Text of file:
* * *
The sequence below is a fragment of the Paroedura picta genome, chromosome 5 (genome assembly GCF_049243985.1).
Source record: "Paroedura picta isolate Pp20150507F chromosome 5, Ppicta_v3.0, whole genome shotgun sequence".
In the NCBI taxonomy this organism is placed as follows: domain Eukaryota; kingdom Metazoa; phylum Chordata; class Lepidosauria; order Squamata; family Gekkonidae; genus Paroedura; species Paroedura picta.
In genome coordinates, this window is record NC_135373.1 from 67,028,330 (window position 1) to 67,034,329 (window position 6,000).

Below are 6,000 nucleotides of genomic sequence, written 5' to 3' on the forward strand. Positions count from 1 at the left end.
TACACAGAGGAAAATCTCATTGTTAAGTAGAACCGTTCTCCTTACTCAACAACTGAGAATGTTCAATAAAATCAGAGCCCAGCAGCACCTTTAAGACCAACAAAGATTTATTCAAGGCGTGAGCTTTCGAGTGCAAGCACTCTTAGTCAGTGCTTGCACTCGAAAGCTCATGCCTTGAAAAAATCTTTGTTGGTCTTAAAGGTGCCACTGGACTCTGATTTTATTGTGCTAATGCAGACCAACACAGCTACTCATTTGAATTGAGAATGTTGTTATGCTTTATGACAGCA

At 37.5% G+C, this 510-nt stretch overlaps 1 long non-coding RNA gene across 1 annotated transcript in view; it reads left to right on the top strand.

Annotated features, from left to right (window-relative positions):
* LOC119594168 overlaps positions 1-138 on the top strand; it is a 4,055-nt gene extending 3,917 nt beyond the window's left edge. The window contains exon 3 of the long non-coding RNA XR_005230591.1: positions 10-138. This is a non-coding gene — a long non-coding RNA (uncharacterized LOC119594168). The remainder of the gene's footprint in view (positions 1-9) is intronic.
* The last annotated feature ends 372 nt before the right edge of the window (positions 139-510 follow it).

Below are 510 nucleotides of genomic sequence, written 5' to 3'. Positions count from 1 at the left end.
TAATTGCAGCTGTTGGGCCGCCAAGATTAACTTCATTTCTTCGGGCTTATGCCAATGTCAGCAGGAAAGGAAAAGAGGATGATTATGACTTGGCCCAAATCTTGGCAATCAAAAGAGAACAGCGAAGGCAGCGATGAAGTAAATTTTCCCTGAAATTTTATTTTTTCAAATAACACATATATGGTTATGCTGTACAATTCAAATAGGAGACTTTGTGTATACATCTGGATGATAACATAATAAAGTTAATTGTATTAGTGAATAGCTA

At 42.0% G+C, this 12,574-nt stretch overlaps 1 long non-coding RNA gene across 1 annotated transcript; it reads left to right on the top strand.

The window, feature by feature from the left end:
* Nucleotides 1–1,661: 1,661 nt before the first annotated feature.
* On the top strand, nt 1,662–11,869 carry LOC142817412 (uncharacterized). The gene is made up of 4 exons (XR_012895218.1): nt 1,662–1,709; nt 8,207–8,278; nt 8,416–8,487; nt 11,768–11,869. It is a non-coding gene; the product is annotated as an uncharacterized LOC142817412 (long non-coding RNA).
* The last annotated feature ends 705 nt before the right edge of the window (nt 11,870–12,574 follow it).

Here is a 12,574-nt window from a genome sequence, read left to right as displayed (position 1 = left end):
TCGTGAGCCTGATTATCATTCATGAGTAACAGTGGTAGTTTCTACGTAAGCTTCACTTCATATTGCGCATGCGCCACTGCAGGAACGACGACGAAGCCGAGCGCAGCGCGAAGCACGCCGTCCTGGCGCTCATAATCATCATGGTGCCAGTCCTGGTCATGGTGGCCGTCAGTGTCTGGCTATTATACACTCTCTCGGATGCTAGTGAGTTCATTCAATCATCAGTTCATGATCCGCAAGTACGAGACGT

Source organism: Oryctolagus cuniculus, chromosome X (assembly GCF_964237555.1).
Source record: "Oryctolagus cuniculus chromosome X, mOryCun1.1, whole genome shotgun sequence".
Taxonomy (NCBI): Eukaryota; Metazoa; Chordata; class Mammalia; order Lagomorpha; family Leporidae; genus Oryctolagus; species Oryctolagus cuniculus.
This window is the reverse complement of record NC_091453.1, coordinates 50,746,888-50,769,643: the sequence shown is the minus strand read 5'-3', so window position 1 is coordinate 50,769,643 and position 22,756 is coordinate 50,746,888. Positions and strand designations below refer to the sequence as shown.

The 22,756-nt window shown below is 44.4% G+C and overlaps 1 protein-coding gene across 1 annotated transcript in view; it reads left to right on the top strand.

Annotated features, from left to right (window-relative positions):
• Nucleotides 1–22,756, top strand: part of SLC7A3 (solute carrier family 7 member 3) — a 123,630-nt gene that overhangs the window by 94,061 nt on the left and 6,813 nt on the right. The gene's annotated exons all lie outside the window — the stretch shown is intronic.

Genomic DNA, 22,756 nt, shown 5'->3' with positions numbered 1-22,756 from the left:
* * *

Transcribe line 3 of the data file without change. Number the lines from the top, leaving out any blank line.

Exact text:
In the NCBI taxonomy this organism is placed as follows: domain Eukaryota; kingdom Metazoa; phylum Chordata; class Lepidosauria; order Squamata; family Gekkonidae; genus Paroedura; species Paroedura picta.